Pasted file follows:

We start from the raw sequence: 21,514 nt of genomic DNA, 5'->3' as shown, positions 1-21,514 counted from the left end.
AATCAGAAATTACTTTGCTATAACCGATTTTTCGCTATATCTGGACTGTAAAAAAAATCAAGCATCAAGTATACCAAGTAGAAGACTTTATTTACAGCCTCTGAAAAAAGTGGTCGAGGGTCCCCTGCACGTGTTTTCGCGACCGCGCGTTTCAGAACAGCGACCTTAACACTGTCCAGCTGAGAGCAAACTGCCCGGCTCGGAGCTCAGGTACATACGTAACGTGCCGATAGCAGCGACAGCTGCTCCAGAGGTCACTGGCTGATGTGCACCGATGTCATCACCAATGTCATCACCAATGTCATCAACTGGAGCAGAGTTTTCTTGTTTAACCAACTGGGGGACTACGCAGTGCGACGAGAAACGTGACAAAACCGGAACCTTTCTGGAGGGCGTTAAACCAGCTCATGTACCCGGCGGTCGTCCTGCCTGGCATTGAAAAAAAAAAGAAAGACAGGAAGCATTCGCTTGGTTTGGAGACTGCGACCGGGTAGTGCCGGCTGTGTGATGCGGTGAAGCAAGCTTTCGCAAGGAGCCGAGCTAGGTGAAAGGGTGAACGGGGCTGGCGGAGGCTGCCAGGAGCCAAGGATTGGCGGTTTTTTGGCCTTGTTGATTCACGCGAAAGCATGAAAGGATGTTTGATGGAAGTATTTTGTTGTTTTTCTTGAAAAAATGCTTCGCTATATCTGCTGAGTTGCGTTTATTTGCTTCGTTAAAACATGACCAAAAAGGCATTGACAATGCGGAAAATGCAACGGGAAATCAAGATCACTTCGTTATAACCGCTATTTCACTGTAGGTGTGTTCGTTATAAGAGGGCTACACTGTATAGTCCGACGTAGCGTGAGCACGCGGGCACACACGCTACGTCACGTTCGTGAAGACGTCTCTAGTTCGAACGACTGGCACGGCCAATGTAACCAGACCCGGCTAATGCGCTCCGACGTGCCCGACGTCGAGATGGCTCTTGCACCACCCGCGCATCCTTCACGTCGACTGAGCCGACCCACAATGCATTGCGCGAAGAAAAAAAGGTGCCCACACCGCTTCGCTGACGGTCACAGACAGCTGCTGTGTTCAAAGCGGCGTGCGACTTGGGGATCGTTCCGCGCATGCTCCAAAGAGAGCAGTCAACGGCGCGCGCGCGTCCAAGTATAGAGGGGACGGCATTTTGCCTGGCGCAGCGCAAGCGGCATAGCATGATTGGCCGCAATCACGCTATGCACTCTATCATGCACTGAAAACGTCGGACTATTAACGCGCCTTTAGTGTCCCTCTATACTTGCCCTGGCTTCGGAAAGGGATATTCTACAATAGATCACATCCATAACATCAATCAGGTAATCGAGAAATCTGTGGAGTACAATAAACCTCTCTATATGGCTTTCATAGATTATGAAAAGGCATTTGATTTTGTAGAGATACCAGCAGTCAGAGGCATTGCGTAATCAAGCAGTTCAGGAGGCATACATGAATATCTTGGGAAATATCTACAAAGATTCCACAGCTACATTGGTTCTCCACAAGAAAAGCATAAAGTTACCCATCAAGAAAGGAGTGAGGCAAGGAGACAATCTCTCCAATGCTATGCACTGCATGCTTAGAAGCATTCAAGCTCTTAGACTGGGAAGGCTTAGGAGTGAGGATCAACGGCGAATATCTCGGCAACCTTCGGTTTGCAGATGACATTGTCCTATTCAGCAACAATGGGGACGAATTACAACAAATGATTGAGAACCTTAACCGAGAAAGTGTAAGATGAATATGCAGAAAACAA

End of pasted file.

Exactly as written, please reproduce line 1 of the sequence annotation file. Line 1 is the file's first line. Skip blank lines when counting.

We start from the raw sequence: 21,514 nt of genomic DNA, 5'->3' as shown, positions 1-21,514 counted from the left end.